know.<br />

What is the minimum wage<br />

for tipped employees?<br />

Tipped employees in the State of New<br />

Jersey must make the same minimum<br />

wage as everyone else: $8.25 for every<br />

hour worked in a work week up<br />

to 40 hours. Federal law requires that<br />

employers pay no less than $2.13 for<br />

all such hours. If your tips (over the<br />

required $2.13) do not amount to at<br />

least $8.25 per hour, your employer<br />

must make up the difference in your<br />

paycheck. This is a requirement and<br />

not optional. Tipped employees are<br />

not second-class citizens, and the law<br />

entitles you to the same minimum<br />

wage as everyone else.<br />

What if i make more than the<br />

minimum wage in tips alone?<br />

Regardless of how much you make<br />

in tips, your employer is required to<br />

pay $2.13 per hour. Even if you make<br />

The Dealer That Makes A Difference<br />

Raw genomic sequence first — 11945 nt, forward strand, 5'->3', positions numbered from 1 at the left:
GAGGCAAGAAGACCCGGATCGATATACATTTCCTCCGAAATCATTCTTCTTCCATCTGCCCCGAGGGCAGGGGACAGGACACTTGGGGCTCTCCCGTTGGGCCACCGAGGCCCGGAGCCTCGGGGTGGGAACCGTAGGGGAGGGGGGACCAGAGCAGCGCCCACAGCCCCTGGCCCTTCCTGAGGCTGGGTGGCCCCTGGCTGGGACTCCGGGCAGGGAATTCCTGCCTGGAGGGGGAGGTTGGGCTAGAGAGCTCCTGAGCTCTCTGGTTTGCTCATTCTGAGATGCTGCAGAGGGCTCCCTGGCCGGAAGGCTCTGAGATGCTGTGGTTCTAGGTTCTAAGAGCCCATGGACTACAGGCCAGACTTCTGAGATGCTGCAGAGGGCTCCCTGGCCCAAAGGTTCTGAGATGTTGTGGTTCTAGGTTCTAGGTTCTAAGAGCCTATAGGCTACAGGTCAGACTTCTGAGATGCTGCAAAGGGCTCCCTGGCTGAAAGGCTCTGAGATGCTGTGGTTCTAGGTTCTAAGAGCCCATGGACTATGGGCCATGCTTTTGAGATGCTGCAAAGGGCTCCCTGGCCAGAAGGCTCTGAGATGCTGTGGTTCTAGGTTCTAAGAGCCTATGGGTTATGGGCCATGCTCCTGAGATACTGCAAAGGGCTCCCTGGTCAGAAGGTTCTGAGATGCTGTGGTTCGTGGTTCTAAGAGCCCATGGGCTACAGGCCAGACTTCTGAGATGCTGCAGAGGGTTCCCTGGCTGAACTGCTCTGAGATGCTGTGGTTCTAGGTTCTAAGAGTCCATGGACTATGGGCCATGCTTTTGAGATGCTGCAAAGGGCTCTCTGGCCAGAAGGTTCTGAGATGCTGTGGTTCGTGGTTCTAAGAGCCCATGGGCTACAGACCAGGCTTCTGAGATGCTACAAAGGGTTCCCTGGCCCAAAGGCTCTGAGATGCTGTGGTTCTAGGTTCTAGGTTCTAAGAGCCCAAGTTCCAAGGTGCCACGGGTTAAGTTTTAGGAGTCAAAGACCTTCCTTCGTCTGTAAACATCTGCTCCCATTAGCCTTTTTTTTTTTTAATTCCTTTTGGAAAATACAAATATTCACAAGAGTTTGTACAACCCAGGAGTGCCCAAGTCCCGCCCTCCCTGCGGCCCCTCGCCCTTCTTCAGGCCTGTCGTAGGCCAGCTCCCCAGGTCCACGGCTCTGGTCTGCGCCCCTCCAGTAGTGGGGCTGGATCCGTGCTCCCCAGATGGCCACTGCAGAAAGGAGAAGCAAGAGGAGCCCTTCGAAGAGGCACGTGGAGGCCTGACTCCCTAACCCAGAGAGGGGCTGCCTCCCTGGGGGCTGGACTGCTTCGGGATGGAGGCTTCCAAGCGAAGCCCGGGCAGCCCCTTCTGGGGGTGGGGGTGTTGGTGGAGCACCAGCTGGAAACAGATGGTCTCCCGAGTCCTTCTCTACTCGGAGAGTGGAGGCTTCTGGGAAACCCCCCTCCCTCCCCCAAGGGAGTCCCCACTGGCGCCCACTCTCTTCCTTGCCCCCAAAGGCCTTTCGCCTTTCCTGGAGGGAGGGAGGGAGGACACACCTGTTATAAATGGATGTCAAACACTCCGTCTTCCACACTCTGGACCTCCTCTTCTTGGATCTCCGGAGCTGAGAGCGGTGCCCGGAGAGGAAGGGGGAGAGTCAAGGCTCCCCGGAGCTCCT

(856) 251 - 9200<br />

1382 Delsea Dr.<br />

Deptford Township, NJ 08096<br />

34 <strong>Delaware</strong> <strong>Eats</strong> <strong>Magazine</strong> #1 issue<br />

#1 issue <strong>Delaware</strong> <strong>Eats</strong> <strong>Magazine</strong> 35


estaurant<br />

NFL ALUMNI PHILADELPHIA<br />

CELEBRITY GOLF TOURNAMENT<br />

Presented by Bradford White<br />

www.NFLAlumniPhilly.com for more info<br />

May 21, 2018<br />

Running Deer Golf Club<br />

Qualifier for Super Bowl of Golf<br />

Your foursome could win the right to compete<br />

in the Super Bowl of Golf in April of 2019 against<br />

the winners from 25+ NFL Alumni tournaments<br />

in a Warm destination.<br />

Diner<br />

Breakfast<br />

[ By Bob LePage ]<br />

The winning team will receive two nights’ hotel<br />

accommodations at a top-rated east coast golf resort,<br />

round-trip coach airline transportation for each team<br />

member, a ticket to the Evening with the Legends Dinner,<br />

a spot in the Super Bowl of Golf Tournament<br />

on Saturday followed by the awards presentation.<br />

Winners of this national championship<br />